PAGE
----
DENNIS WASZAK Jr.
AP Sports Writer
CORTLAND, N.Y. (AP) -- Mark Sanchez considered the question for a moment, and then confidently brushed it aside.
What if he isn't the New York Jets starting quarterback job in Week 1, relegated to highly paid clipboard holder while Geno Smith is running the offense? Would he consider it a failure?
"I don't know," Sanchez said Friday after the team's first training camp practice. "I don't even think like that. I don't think about not winning the job. That's just the way I am.
"I'm pretty optimistic."
As far as Sanchez is concerned, there's no way he won't be out there under center against Tampa Bay at MetLife Stadium in the season opener.
There are plenty of fans, though, who are wishing for nothing more than to have Smith beat out Sanchez and usher in a new era at quarterback. Sure, those two trips to the AFC title game in Sanchez's first two seasons were nice, but the 52 turnovers the last two years have a fan base frustrated and impatient.
"Mark is looking at it from the standpoint this is his chance to prove everybody wrong," wide receiver Braylon Edwards said. "A lot of people have written him off, said a lot of nasty things about him."
But a good chunk of it has been brought upon himself -- with the inconsistent play and turnovers. Getting caught during the offseason on video dancing while showing his backside just added to the insults and jokes.
Sanchez, though, knows all of that will be forgotten, or at least, overlooked if he can play better. And, if the team wins. Rex Ryan and the Jets are trying to figure out whether Sanchez or Smith will give them the best chance to do just that.
Edwards has seen it from Sanchez before.
"He's a guy that I want to see succeed more than anything because I know what kind of guy he is," Edwards said. "I know what kind of time he puts into this sport. Especially in this organization, things he's done. ... Hopefully this is his year. He definitely has the right approach into doing so."
Both quarterbacks had solid performances, moving the offense well and limiting mistakes. Sanchez led the first-team offense Friday, and it is expected the two will alternate throughout camp -- as they did during offseason practices.
"Well, I had errors, but the good thing is that there (are) always things to learn from, always room for improvement and this is only Day 1," Smith said. "We have a long camp schedule ahead of us, so my goal is to go in with the mentality to get better at every single thing that I do."
Smith already knows how to say the right things, and he has been doing that since the day he was drafted -- in the second round after an unexpected slide out of the first round. And, he might match Sanchez's approach when it comes to self-assessment.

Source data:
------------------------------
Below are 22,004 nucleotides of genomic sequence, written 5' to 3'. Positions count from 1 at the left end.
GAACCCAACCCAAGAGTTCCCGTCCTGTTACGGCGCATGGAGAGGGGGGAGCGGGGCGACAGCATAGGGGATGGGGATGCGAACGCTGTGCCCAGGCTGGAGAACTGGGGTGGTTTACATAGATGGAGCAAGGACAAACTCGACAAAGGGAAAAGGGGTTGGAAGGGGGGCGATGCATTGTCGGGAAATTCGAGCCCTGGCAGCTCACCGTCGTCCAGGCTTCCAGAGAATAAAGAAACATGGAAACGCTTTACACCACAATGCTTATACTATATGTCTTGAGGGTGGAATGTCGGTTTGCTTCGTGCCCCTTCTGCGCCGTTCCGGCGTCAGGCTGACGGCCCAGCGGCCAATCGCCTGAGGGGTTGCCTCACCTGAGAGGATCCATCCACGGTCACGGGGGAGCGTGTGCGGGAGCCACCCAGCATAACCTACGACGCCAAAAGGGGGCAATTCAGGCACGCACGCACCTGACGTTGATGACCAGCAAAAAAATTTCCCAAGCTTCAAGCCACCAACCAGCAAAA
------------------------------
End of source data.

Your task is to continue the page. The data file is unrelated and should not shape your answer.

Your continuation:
"I've always been confident, and I hope you guys realize that," Smith said with a big smile. "I'm always going to be confident. It's still a humbling factor. I'm out there and I'm learning and I'm soaking things up, learning from every single guy. I'm a rookie at this thing, so I'm just trying to help my team win games and help better my team when I'm on the field."
Sanchez was unofficially 8 of 11 with two sacks, while Smith went 4 of 7 with a sack during team drills.
So far, pretty even. With a long way to go.
"What I saw out of Geno was a guy that came here to start," Edwards said. "He didn't have the greatest practice, don't get me wrong. But you can just tell in his attitude, he's not here just happy to be in the NFL, happy to be backing up a Mark Sanchez. He's here to start."
Edwards, who has been careful in not trying to take sides in the competition, has played with rookie quarterbacks several times. First in Cleveland with Charlie Frye (2005) and Brady Quinn (2007), and then with Sanchez in New York (2009), Colin Kaepernick in San Francisco (2011) and Russell Wilson last season in Seattle.
"Geno and Russell are probably the best that I've seen, including Mark, in terms of their approach and attitude," Edwards said. "I have to see more out of Geno because I've only been around him less than 48 hours. Russell was a maniac when it came to breaking down film, asking questions, doing extra things on the practice field.